Putting a limit on the amount of money a businesses has to post as a bond before appealing a decision they disagree with is an issue the New Jersey Civil Justice Institute has been working on for many years. While our legislature fails to act, other states are moving forward on this issue, putting New Jersey at a further disadvantage when it comes to economic development and business growth.


New Jersey’s current rule regarding appeal bonds does not reflect the consequences of contemporary litigation and the current state of the economy. It can be difficult for businesses of all sizes to obtain the financing they need in order to secure large appeal bond requirements, which require most companies to put at least the full amount awarded in a sort of escrow account while appeals are ongoing. Even large employers can have a difficult time doing so, especially in cases where they rent office space and therefore lack the collateral necessary for securing capital. In these cases, final judgment rests more on economic factors rather than it does on both parties trusting that their case has been fairly decided.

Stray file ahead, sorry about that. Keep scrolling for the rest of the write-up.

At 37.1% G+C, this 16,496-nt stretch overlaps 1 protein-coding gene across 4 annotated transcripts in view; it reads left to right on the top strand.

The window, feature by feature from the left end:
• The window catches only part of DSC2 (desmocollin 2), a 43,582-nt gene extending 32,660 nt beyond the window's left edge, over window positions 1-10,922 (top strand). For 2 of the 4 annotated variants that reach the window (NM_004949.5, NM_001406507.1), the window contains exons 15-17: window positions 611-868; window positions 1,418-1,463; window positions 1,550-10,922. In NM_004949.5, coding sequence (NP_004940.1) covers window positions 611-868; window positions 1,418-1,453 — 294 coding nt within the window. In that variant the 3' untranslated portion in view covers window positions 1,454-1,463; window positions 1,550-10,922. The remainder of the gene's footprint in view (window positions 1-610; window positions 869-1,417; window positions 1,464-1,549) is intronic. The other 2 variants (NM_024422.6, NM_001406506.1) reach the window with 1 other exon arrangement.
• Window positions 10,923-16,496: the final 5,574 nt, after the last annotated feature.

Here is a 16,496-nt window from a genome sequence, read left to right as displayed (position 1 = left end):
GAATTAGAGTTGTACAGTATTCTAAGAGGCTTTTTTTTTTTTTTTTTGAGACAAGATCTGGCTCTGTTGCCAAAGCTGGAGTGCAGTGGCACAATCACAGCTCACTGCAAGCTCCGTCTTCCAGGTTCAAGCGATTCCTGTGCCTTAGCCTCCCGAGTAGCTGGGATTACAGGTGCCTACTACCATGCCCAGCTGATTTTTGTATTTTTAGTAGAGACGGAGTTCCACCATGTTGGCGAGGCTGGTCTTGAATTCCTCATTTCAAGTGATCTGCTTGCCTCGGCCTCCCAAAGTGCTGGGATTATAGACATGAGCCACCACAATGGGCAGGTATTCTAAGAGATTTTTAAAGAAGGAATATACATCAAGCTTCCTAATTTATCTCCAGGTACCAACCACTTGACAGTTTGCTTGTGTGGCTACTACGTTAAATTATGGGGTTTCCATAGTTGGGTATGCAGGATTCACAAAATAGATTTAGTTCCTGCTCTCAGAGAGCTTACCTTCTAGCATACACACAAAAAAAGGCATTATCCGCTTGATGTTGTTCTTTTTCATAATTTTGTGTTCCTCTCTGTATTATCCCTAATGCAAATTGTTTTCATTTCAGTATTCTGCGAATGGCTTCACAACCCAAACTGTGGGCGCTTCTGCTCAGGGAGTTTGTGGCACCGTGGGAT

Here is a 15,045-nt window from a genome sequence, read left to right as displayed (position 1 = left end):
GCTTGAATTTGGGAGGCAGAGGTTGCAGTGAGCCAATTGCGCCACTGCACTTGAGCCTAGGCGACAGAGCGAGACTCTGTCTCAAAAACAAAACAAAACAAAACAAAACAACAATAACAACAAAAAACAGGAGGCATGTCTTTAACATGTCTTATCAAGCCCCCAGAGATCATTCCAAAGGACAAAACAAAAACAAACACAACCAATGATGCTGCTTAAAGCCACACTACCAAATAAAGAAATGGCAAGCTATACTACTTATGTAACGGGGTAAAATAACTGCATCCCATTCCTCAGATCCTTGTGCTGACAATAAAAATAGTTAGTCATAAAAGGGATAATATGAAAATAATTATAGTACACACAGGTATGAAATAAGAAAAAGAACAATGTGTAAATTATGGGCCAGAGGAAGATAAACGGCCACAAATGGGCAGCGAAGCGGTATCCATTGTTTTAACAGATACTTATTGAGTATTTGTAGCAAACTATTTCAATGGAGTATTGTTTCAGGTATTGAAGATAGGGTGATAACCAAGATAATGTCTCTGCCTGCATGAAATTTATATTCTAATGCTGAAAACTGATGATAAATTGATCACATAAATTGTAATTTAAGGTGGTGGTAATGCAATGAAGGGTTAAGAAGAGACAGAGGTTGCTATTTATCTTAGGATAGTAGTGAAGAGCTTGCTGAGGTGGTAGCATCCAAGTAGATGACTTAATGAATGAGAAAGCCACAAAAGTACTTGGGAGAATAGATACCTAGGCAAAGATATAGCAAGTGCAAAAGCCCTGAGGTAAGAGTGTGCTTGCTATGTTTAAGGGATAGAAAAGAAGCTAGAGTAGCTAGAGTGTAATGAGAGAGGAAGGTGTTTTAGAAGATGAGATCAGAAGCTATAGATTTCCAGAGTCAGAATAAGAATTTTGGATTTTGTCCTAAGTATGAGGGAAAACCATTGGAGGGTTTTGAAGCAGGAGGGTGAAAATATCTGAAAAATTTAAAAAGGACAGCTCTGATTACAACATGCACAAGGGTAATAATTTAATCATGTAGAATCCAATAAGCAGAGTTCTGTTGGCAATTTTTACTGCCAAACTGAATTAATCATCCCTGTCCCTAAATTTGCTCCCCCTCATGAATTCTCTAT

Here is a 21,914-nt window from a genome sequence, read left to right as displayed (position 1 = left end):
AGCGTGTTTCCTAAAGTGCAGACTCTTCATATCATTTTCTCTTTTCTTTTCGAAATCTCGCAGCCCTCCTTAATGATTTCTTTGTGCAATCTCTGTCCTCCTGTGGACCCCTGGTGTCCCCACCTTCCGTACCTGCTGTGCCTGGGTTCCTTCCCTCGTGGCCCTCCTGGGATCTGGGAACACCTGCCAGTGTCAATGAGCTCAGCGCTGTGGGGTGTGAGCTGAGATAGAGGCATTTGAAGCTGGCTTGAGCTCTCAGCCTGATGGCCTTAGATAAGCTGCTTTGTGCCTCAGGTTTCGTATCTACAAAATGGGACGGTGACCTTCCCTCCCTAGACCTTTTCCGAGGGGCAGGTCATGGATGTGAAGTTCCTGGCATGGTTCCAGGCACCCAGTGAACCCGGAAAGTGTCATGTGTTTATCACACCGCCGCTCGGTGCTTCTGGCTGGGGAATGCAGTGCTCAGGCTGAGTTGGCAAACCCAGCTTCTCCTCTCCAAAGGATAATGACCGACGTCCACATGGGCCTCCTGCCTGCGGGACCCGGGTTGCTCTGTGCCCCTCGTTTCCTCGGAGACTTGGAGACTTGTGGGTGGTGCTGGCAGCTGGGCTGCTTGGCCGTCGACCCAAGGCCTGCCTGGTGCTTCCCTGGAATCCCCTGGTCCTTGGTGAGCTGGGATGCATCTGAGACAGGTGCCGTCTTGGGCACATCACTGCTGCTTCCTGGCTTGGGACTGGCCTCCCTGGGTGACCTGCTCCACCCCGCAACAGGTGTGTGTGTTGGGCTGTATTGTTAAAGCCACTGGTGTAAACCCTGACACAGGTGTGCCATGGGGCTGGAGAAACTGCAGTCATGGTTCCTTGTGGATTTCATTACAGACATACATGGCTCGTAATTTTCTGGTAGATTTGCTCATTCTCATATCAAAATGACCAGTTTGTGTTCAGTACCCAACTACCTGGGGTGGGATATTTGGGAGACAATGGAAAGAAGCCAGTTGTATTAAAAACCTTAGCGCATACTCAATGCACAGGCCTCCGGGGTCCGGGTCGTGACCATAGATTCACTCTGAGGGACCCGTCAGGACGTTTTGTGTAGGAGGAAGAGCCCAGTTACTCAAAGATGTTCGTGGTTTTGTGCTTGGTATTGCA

These appeal bonds disproportionately impact businesses and service providers that do not own large facilities or possess hard assets against which a bond can be levied, including high tech, bio-tech, and research-based companies all of which are major drivers of economic growth in New Jersey.


While the New Jersey legislature refuses to move legislation forward that would fix this problem (note how A1055/S2052 have both stalled in committee), other states continue to see the value in making sure final verdicts reflect the facts in the case rather than financing options. Maryland recently passed HB 164/SB301, which caps appeal bonds in that state at $100 million. There is an indication that the legislature will consider creating a lower cap for small businesses, potentially $1 million, in future sessions.


New Jersey should take a close look at the impact Maryland’s legislation has on the state’s legal system and business climate if it doesn’t want to fall even further behind.